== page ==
I think you could acknowledge that those decisions have -- the stare decisis effect of those prior decisions applying Auer need to be analyzed in stare decisis terms case by case, individually, one by one. And typically, courts will be much less reluctant to overturn a statutory holding or interpretation of a regulation, so maybe that's how you can kind of avoid the disruption of overturning Auer. But at the end of the day, I do think that if you conclude that the constitutional problem here is fundamental and is important, then I think that stare decisis probably should not be a barrier to overturning the doctrine.

 

Prof. David Vladeck:  So I don't disagree with John that unconstitutionality should not -- I mean, stare decisis should not preserve an unconstitutional ruling. The problem that I have with the argument about separation of powers is that in order to get to the result that John and Roman advocate for, you have to have a revolution in the law of delegation. And I don’t see that happening.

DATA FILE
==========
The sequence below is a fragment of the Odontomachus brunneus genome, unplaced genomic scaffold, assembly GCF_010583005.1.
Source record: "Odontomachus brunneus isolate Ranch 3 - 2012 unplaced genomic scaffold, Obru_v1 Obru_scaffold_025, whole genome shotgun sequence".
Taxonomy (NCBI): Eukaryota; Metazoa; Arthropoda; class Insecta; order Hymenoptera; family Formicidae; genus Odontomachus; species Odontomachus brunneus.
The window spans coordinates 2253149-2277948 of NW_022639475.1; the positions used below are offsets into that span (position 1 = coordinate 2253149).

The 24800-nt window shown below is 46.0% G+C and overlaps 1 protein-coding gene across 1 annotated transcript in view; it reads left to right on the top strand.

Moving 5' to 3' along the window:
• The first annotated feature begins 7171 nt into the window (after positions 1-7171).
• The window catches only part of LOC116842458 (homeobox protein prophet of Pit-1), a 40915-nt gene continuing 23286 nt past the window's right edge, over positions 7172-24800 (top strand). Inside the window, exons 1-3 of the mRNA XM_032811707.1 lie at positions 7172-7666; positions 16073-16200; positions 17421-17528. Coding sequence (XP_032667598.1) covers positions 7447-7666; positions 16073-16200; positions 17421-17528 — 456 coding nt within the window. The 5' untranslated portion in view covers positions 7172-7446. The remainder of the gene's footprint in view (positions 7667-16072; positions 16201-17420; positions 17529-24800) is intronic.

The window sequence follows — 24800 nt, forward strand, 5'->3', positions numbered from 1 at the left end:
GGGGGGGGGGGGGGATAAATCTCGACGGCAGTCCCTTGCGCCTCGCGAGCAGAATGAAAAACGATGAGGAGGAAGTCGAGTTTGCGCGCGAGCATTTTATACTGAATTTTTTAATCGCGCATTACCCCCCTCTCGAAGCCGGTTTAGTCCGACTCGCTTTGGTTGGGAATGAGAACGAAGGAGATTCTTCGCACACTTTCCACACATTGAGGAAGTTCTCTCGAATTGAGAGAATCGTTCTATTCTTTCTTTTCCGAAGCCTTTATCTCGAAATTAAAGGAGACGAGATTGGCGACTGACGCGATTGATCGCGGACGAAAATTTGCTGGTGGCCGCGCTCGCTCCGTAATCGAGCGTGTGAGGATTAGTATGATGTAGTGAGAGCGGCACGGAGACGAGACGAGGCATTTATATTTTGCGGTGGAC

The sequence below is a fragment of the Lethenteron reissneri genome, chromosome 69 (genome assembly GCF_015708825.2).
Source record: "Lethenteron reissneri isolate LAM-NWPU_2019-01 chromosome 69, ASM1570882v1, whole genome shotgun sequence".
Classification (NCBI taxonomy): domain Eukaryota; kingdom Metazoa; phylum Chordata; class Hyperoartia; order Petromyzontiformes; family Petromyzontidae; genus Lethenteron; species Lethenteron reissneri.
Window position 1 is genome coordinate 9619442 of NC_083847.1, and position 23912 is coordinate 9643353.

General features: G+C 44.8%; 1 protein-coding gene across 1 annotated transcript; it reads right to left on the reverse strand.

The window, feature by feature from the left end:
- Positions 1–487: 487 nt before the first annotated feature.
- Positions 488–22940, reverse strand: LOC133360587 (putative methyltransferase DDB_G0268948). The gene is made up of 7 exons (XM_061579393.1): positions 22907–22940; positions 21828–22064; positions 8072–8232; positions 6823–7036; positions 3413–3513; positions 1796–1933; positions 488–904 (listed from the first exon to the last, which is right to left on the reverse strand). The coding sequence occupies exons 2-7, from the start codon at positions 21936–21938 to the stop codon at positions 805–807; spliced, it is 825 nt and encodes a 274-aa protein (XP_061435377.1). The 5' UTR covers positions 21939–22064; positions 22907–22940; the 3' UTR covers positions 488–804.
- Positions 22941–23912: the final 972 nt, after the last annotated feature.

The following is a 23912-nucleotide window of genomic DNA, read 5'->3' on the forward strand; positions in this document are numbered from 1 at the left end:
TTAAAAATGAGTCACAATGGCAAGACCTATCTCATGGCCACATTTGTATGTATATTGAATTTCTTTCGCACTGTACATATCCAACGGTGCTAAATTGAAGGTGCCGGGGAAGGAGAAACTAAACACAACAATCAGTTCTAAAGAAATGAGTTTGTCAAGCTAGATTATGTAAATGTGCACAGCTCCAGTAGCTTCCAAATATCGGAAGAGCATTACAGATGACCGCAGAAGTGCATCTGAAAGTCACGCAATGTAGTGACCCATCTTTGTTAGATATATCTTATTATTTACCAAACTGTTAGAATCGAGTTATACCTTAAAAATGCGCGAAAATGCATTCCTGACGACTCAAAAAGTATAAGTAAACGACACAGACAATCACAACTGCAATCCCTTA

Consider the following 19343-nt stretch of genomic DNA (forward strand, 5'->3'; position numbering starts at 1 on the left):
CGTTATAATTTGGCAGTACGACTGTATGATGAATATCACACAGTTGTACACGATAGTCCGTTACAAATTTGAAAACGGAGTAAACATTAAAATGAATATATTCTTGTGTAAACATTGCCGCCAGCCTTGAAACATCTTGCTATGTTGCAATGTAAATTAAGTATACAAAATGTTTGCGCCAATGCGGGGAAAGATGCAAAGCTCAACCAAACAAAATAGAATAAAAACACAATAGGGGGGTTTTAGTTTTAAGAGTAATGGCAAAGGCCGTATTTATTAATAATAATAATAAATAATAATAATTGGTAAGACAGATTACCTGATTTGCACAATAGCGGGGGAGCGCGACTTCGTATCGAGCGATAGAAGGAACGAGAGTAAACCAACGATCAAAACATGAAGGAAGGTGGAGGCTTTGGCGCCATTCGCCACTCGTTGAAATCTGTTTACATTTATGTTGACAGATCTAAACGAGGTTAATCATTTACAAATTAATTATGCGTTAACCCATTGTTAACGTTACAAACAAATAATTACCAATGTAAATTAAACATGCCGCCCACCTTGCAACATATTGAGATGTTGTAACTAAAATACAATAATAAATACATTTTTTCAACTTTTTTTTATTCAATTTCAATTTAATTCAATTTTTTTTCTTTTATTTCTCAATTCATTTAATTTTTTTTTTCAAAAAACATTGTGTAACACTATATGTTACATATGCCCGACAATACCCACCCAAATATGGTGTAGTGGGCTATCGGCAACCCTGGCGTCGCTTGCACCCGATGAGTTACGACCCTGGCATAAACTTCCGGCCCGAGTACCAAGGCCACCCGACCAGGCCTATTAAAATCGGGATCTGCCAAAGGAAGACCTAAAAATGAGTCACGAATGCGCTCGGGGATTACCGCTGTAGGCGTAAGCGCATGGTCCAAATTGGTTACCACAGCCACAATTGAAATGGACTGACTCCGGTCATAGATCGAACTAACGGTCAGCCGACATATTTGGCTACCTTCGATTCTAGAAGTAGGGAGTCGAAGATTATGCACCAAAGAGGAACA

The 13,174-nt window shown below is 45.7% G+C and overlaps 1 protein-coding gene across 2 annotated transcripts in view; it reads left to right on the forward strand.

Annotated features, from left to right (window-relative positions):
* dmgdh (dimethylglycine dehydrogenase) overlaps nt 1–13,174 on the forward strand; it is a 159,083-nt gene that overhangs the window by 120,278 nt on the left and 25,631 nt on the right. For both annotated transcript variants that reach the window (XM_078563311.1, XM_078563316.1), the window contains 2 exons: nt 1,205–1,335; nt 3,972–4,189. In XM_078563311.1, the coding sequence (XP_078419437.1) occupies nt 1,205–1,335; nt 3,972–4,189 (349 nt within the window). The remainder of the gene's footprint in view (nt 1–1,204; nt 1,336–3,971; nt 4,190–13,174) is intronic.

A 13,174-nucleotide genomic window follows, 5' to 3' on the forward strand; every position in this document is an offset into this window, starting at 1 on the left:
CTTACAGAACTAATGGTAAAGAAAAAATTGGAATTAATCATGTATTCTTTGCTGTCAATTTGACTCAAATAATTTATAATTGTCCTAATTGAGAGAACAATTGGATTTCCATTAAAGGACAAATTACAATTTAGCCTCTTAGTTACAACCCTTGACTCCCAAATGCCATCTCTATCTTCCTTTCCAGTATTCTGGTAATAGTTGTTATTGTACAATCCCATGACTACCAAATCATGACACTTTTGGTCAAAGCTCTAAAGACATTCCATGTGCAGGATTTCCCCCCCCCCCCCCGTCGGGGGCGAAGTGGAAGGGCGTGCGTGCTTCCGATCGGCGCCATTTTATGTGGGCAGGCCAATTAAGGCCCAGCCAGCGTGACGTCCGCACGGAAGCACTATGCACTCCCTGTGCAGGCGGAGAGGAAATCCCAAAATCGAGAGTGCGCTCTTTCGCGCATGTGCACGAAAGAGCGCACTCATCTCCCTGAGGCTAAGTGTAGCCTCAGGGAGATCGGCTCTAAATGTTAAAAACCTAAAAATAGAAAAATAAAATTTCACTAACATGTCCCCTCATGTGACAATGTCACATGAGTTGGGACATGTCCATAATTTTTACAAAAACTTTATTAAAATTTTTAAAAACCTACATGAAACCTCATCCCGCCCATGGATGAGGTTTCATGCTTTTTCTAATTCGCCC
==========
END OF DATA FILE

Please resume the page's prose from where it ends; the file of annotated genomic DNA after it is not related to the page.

The delegation doctrine is alive and well. These are forms of delegation. The Court has upheld that rationale repeatedly, and the Court would have to, essentially, refute its own prior opinions on the basis of delegation, which are explicitly based -- Chevron, Auer, these are explicitly delegation cases in order to reverse this case on those grounds.